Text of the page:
“Activity” is the word buzzing around the lips of James Heaton as we sit in Beanfeast – one of the magnificent exposed brick spaces that form part of the vast Woolwich Works complex.
For the CEO of the Woolwich Creative District Trust – set up to independently operate the site on a not-for-profit basis – it’s a welcome change, given the challenging stop-start conditions of two years of pandemic restrictions.
Now though, even largely empty on a sunny Wednesday morning in April, there’s a life about the place – the vibration of possibility in its walls.
That’s something James and his team intend to nurture and feed as the months roll by until its performance spaces, rehearsal studios, recording facilities, cafe, bar and offices are all humming with the industry and pulse of cultural creation.
what is Woolwich Works?
James confessed at the start of our interview that, despite having been in post for nearly three years, he’s yet to find a rapid way of answering this question – testament, perhaps to the sheer scale of the project he’s steering.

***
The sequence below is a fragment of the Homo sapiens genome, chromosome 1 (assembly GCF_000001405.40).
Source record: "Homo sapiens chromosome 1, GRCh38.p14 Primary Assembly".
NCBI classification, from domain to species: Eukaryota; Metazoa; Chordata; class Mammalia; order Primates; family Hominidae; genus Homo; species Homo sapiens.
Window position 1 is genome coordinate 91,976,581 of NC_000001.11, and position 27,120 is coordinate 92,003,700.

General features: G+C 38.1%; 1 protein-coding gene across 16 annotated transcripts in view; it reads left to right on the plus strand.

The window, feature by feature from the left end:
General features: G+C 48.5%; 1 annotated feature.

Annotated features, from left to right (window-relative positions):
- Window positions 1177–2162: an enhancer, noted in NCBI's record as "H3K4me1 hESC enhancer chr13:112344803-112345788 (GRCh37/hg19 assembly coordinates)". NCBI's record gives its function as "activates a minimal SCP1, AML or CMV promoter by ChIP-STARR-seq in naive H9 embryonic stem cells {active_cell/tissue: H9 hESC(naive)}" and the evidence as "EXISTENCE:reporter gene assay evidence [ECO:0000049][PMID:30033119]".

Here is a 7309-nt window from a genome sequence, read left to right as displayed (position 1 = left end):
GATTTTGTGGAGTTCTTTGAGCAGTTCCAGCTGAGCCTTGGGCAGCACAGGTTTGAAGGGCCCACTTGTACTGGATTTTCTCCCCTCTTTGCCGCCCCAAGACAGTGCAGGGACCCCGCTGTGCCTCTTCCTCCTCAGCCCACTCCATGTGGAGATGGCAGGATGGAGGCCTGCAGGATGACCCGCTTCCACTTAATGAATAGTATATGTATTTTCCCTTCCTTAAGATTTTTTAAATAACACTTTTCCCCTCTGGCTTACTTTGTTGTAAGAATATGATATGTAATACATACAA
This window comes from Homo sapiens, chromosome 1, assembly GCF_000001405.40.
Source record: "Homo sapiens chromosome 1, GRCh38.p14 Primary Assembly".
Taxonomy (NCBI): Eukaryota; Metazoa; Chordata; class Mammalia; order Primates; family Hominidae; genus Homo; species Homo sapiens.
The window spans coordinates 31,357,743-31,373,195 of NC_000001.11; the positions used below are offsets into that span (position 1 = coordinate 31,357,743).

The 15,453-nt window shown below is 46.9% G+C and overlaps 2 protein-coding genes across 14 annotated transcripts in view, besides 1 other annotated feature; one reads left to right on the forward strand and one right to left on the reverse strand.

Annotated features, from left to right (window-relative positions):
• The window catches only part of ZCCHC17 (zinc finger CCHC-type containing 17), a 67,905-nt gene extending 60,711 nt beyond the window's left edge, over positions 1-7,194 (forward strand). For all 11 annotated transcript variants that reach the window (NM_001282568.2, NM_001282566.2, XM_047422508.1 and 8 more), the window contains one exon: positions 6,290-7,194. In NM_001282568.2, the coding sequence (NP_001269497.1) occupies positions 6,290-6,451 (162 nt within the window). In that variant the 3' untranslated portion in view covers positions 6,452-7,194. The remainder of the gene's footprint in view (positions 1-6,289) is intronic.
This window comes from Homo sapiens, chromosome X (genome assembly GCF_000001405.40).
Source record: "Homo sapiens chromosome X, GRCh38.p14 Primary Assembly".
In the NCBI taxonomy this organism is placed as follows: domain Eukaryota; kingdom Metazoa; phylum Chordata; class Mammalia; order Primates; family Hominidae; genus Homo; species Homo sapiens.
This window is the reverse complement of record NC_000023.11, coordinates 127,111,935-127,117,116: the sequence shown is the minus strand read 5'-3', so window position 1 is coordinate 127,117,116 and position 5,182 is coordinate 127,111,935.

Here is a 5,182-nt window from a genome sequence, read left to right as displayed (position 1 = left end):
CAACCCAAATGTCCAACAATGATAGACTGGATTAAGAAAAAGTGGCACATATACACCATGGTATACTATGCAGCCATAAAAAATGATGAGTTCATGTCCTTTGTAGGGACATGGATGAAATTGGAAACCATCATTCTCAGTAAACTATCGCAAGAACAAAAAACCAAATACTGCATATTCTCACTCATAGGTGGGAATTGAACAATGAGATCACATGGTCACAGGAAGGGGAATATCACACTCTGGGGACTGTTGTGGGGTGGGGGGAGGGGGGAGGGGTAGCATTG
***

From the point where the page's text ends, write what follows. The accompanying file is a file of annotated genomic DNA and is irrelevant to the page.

“Woolwich Works is physically five buildings on the Royal Arsenal Riverside development in south-east London,” he said.
“They’re all former military buildings and are Grade II or Grade II* listed. The site overall is about 20 years into its redevelopment by Berkeley Homes.
“With Woolwich Works, Greenwich Council wanted to achieve a number of things.
“Fundamentally the beginning of this project was looking at these historic buildings and their situation and taking the view that it was important to preserve these spaces in public use for the benefit of everyone in the borough and beyond.
“A decision was made to develop the focus of these buildings as being around an arts and culture offer. Ultimately that’s how we’ve got to where we are.
“Three of the buildings, all joined together – The Cartridge Factory, The Laboratory and The Carriage Works – are home to phenomenal immersive theatre company Punchdrunk, which has just launched its first show at the site and is also resident at Woolwich Works.
“The spaces have been joined together and audiences walk into a whole world and navigate themselves around it.
“Then, on the other side of No. 1 Street, there’s our main building, which has four wings around a central courtyard. That houses a number of venues, rehearsal studios, a recording studio and offices. We also have space in The Academy building next door.”